Wisemans Ferry

Wisemans Ferry is a unique place, with its Courthouse Cave, convict built road and carved stone lions that guard the old stone steps of the Inn. It was named after Solomon Wiseman, and is a small farming settlement on the southern bank of the Hawkesbury River. By 1821 settlement had arrived at the mouth of the McDonald River, and opposite, at Portland Head and Solomon Wiseman opened an Inn called The Packet. In 1827 he obtained a license for a ferry across the river thus giving the name to the place. The Inn is said to be haunted.

Solomon Wiseman was a former convict (1778 1838) who received a land grant in the area from Governor Macquarie in 1817. Wiseman established a ferry service on the Hawkesbury River in 1827 for the transport of produce and provisions to the convicts building the Great North Road and was known to many as King of the Hawkesbury.A dying convict who Wiseman had flogged is said to have cursed him, and years later the burial vault of Wiseman and his wife was broken open, the coffin smashed and bones scattered.

The town is a tourist spot with picnic and barbecue facilities, with a large park on the river flats of the Hawkesbury. Waterskiing, fishing and bushwalking attract people to the area today. As well as a rich convict and colonial heritage in the area, the Dharug National Park and Yengo National Park are close by. Two ferry services cross the Hawkesbury River from the town of Wisemans Ferry. The eponymous Wisemans Ferry crosses the river to a point down-stream of its confluence with the Macdonald River, connecting with the old Great North Road. Webbs Creek Ferry crosses to a point upstream of the confluence, connecting with the St Albans Road that follows the west bank of the Macdonald River.

Wisemans Ferry Park's wetlands complex provides important habitat for native fauna species (incl. frogs and small birds) and is one of the last stands of Wetland Complex within the Hills Shire. The threatened species Osprey (Pandion haliaetus) is known to occur within Wisemans Ferry Park.

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Wisemans Ferry Cemetery

Gave of First Fleeter Peter Hibbs at Laughtondale Gully Road Cemetery

Wisemans Ferry Cemetery at Laughtondale Gully Road contains the graves of pioneer settler George Laughton; miller James Singleton and first fleeter Peter Hibbs. Hibbs was a Marine with HMS Sirius and later captained the Norfolk on its voyage when George Bass and Matthew Flinders became the first to circumnavigate Tasmania in 1798 (they named Point Hibbs in his honour). There is strong evidence that Hibbs visited Australia in 1770 as James Cook's cabin boy aboard HMS Endeavour. More >>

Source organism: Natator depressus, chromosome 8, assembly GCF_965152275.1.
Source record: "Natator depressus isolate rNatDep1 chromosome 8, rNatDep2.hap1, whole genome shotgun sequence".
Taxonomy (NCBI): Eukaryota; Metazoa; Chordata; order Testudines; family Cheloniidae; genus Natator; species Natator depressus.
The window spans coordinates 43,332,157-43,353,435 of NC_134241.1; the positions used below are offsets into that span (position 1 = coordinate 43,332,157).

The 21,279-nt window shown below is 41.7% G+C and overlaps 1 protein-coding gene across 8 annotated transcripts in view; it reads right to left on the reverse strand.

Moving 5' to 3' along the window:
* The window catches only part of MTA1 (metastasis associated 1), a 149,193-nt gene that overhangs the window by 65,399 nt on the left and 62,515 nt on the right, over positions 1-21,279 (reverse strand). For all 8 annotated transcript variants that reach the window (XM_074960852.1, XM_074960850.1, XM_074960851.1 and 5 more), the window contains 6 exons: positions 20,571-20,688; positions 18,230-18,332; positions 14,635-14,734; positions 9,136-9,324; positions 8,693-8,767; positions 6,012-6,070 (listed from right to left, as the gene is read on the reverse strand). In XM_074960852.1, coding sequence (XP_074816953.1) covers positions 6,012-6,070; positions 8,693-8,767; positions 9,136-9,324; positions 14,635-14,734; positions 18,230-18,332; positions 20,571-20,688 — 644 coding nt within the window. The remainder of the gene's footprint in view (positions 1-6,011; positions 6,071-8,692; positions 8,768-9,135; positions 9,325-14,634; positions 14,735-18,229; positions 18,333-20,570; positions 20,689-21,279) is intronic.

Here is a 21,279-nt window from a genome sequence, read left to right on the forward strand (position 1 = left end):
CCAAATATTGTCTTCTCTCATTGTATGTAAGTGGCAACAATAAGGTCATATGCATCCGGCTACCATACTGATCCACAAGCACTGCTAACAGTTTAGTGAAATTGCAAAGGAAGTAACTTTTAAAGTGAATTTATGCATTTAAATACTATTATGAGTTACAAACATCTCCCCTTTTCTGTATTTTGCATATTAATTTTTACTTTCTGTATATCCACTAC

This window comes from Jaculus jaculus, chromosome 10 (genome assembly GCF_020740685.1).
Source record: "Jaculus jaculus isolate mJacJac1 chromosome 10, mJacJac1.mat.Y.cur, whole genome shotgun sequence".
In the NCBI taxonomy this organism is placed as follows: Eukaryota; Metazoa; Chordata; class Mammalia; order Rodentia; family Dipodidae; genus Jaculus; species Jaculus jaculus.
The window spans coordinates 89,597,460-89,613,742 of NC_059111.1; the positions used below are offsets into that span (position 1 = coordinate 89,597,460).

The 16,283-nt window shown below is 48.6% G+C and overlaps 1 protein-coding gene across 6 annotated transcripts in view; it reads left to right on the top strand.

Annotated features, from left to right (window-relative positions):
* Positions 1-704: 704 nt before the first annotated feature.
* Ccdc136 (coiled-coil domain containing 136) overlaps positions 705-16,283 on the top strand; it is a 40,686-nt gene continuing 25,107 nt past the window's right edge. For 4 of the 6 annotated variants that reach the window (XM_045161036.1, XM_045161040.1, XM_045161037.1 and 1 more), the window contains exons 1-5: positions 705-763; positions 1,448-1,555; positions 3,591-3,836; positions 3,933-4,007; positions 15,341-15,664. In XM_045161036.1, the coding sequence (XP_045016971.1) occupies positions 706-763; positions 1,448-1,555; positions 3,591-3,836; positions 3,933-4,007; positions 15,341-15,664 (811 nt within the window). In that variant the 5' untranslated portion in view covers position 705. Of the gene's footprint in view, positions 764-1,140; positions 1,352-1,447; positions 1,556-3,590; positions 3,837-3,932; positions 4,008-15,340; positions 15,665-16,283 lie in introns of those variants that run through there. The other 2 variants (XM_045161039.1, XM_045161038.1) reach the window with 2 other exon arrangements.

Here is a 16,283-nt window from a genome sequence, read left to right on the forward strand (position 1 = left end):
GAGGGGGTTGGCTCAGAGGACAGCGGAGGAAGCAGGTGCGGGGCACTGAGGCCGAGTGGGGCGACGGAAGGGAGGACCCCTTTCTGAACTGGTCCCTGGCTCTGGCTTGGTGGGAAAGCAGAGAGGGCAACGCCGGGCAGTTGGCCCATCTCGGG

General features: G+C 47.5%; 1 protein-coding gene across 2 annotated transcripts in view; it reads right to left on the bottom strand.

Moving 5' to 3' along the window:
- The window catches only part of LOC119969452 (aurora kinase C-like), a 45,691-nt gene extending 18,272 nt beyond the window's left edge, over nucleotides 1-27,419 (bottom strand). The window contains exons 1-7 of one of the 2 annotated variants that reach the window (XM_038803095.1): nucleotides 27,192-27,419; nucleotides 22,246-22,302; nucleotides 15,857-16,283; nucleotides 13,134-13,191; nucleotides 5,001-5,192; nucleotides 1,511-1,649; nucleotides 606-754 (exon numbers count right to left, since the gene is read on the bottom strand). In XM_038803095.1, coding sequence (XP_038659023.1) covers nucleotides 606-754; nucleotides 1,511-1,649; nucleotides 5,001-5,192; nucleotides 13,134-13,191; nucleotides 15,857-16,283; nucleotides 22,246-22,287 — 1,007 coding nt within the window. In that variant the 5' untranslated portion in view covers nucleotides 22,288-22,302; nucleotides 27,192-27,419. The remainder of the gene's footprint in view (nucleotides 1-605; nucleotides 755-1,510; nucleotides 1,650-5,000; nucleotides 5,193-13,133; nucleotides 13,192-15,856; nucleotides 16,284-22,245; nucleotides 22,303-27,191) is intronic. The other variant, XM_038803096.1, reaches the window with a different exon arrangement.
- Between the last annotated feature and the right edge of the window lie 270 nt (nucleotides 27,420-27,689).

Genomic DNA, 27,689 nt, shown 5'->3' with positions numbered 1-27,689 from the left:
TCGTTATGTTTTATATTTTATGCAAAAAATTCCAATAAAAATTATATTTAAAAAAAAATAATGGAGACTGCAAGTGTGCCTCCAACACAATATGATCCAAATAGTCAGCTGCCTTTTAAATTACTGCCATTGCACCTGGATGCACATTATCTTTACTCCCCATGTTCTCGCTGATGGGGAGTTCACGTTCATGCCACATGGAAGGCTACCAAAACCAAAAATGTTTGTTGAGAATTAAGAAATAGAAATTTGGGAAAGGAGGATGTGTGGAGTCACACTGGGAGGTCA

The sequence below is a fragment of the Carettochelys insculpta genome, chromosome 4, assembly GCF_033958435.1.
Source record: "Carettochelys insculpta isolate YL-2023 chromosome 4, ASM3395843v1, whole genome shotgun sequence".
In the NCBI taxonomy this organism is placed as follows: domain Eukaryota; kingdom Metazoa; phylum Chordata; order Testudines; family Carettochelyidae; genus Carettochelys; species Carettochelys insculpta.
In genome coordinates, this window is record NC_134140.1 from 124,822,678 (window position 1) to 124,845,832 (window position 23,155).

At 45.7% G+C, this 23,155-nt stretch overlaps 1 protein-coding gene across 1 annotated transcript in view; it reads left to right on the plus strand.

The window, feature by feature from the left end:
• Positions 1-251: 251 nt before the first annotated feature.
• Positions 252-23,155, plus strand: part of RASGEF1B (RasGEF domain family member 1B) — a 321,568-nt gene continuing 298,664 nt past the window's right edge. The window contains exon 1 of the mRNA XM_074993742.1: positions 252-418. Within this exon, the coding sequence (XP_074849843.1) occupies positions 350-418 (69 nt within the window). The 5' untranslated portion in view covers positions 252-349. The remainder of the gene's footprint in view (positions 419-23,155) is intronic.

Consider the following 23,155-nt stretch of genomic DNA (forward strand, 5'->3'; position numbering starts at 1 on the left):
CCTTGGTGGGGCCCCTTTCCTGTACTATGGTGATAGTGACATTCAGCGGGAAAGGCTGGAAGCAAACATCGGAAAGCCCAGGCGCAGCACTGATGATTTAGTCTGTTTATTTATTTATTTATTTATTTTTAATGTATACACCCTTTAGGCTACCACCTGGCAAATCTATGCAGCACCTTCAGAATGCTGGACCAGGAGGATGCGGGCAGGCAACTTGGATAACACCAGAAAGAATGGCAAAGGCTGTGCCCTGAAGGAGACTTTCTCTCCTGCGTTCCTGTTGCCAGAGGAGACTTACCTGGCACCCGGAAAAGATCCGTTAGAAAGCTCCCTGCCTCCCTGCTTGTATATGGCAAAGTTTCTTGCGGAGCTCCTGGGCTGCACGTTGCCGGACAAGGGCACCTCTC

The graves of Solomon Wiseman (the ferry operator) and his first wife are also located there. Wiseman was notoriously hard on the 300 convicts assigned to him, so much so he became known as "King Solomon". One convict dying as a result of an horrific flogging he had received at Wiseman's hand is said to have put a curse on Wiseman. Years later, the vault in which Wiseman and his wife were buried was broken apart, his coffin smashed and his bones scattered. The late King's skull was said to have been used by youths as a football. The remains of his skeleton were re-buried in the local cemetery.

Great North Road

The Great North Road, the first road linking Sydney and the Hunter Valley, was built in the late 1820s using convict labour. The road passed right through Wisemans Ferry. There are numerous well-preserved sections around Wisemans Ferry that can be seen on what is known as Devines Hill. More >>

Thomas James Bridge
The Thomas James Bridge on Wisemans Ferry Road near Wisemans Ferry crossing of the Hawkesbury River, is the oldest in-use bridge on mainland Australia (Tasmania has older bridges) and is one of several convict built bridges along the Old Great North Road. The bridge was built during 1830 (the timber deck is more recent) and was named after the overseer of 'Road Party 25' which built the bridge.

Thomas James was a Ticket of Leave overseer. We do know who was responsible for overseeing the actual work - Thomas James, the overseer in charge of the 25 Road Party (the men who built the bridge). He was a Ticket of Leave overseer. James had arrived in NSW onboard the convict ship Recovery in 1819 when he was 24, sentenced to life. By 1824 he was in the Bathurst road party stationed at Richmond, then later was transferred to Road Party 25 at Wisemans Ferry. By 1837 he was living at Penrith and in 1842 obtained a Conditional Pardon. Nothing more is known about him, except that he could inspire convicts to produce high quality work in difficult circumstances, as the bridge named after him, and Clares and Circuit Flat Bridges, show.

Devines Hill